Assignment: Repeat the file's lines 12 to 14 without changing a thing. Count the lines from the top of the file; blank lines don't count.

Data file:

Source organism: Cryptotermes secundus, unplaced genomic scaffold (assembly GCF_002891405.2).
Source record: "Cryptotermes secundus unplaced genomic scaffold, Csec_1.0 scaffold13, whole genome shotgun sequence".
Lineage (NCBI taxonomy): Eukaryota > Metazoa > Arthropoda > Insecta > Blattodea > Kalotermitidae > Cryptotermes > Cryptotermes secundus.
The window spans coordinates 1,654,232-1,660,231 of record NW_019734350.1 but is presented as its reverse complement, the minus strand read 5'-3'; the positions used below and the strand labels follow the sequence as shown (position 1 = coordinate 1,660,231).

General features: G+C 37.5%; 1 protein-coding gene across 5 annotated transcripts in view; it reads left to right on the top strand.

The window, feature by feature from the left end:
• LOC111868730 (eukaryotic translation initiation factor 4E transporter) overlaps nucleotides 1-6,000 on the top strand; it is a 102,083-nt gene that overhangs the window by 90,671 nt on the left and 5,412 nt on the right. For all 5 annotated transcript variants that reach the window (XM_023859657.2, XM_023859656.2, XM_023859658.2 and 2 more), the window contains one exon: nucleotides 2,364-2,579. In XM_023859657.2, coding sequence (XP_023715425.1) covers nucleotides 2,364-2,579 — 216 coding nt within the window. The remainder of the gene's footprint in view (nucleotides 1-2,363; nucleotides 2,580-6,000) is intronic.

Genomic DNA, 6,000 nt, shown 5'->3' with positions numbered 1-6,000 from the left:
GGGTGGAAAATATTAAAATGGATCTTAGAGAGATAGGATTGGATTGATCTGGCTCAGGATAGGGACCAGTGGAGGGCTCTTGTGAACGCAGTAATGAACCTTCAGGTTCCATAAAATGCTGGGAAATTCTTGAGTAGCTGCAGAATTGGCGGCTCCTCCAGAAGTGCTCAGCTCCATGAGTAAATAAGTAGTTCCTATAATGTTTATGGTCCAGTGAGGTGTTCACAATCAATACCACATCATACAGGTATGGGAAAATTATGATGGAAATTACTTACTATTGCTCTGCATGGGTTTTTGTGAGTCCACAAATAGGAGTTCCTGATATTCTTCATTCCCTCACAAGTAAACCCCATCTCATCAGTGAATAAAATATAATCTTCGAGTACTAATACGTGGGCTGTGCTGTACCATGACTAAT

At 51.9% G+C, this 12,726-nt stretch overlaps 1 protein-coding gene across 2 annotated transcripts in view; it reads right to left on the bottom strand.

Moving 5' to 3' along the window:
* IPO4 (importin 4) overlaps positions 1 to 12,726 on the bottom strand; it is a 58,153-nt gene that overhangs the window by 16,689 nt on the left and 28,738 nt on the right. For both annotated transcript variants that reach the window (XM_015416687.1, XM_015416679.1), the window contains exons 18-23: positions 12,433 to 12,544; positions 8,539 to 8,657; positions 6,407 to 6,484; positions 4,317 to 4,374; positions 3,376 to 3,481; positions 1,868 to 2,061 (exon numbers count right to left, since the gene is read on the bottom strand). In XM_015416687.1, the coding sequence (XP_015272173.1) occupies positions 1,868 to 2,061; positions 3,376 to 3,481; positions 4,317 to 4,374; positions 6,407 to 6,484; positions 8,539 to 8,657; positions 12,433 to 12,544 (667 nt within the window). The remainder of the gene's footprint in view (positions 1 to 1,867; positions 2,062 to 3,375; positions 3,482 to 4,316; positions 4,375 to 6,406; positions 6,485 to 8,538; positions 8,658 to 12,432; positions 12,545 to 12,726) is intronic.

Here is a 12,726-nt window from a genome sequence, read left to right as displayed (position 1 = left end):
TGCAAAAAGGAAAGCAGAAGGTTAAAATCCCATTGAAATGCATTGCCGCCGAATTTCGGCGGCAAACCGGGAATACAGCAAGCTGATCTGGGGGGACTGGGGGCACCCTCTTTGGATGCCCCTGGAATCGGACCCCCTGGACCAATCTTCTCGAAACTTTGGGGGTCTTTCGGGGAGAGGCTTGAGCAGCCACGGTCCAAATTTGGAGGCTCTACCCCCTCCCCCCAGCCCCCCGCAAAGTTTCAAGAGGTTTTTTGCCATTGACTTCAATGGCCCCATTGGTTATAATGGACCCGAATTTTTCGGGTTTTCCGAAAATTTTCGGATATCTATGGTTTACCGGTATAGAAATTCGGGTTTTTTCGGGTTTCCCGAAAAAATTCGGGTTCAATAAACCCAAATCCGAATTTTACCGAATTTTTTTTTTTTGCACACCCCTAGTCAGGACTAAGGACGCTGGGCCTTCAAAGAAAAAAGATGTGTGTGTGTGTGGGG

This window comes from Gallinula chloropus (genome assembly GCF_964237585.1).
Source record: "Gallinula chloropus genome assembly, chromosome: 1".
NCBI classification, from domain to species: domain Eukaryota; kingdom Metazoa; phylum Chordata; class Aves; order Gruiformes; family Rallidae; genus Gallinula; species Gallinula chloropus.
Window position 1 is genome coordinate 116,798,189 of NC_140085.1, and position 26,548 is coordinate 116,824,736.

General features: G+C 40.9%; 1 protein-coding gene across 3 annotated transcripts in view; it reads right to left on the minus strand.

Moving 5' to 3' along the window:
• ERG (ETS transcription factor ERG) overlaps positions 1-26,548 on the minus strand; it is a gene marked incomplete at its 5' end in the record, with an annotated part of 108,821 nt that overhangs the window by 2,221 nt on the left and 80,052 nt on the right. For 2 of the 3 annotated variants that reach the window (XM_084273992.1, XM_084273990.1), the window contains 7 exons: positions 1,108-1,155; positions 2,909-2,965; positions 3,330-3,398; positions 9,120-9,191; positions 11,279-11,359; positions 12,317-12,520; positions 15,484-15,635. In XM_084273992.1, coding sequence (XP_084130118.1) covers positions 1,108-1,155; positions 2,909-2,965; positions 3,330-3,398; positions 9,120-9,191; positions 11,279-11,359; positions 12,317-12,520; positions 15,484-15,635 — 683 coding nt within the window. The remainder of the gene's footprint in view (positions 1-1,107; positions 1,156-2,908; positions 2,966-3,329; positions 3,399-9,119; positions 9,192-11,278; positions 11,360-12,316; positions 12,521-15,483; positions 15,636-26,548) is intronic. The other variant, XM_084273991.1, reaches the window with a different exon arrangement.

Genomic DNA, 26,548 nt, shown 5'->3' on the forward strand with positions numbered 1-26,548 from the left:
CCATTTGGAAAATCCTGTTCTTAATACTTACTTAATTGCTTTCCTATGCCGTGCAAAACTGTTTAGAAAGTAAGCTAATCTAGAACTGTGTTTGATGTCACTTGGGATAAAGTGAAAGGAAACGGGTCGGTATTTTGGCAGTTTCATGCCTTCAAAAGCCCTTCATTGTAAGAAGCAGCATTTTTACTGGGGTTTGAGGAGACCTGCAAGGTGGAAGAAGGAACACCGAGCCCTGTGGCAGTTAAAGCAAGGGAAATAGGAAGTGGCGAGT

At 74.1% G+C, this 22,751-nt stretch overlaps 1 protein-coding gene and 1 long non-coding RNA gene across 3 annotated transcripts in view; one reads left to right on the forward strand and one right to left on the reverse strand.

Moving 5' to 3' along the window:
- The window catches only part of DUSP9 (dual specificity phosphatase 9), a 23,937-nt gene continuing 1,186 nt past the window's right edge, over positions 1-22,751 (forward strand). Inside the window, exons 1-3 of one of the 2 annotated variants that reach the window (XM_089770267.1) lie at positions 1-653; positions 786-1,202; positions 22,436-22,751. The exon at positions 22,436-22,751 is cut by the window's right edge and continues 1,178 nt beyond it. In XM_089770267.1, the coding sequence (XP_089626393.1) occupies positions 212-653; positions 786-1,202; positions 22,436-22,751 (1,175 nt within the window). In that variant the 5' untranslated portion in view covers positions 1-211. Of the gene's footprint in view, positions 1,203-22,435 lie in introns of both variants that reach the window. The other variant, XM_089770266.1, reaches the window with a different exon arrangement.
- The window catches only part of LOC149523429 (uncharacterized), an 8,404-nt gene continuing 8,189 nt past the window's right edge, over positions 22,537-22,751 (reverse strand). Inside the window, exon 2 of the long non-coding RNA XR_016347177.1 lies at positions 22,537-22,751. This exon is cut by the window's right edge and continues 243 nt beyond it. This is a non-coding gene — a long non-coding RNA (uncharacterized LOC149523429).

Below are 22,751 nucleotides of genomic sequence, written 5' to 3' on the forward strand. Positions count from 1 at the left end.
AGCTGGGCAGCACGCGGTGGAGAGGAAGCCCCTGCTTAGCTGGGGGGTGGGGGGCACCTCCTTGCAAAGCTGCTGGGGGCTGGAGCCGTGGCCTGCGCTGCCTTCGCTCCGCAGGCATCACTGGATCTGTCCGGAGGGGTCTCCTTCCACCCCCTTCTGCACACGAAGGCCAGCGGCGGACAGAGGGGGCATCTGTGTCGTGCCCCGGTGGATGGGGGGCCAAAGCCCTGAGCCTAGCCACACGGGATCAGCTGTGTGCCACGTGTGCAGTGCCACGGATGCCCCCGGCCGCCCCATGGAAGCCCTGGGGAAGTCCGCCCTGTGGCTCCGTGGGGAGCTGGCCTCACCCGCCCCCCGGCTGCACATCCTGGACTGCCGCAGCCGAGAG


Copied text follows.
* IPO4 (importin 4) overlaps positions 1 to 12,726 on the bottom strand; it is a 58,153-nt gene that overhangs the window by 16,689 nt on the left and 28,738 nt on the right. For both annotated transcript variants that reach the window (XM_015416687.1, XM_015416679.1), the window contains exons 18-23: positions 12,433 to 12,544; positions 8,539 to 8,657; positions 6,407 to 6,484; positions 4,317 to 4,374; positions 3,376 to 3,481; positions 1,868 to 2,061 (exon numbers count right to left, since the gene is read on the bottom strand). In XM_015416687.1, the coding sequence (XP_015272173.1) occupies positions 1,868 to 2,061; positions 3,376 to 3,481; positions 4,317 to 4,374; positions 6,407 to 6,484; positions 8,539 to 8,657; positions 12,433 to 12,544 (667 nt within the window). The remainder of the gene's footprint in view (positions 1 to 1,867; positions 2,062 to 3,375; positions 3,482 to 4,316; positions 4,375 to 6,406; positions 6,485 to 8,538; positions 8,658 to 12,432; positions 12,545 to 12,726) is intronic.

Here is a 12,726-nt window from a genome sequence, read left to right as displayed (position 1 = left end):
TGCAAAAAGGAAAGCAGAAGGTTAAAATCCCATTGAAATGCATTGCCGCCGAATTTCGGCGGCAAACCGGGAATACAGCAAGCTGATCTGGGGGGACTGGGGGCACCCTCTTTGGATGCCCCTGGAATCGGACCCCCTGGACCAATCTTCTCGAAACTTTGGGGGTCTTTCGGGGAGAGGCTTGAGCAGCCACGGTCCAAATTTGGAGGCTCTACCCCCTCCCCCCAGCCCCCCGCAAAGTTTCAAGAGGTTTTTTGCCATTGACTTCAATGGCCCCATTGGTTATAATGGACCCGAATTTTTCGGGTTTTCCGAAAATTTTCGGATATCTATGGTTTACCGGTATAGAAATTCGGGTTTTTTCGGGTTTCCCGAAAAAATTCGGGTTCAATAAACCCAAATCCGAATTTTACCGAATTTTTTTTTTTTGCACACCCCTAGTCAGGACTAAGGACGCTGGGCCTTCAAAGAAAAAAGATGTGTGTGTGTGTGGGG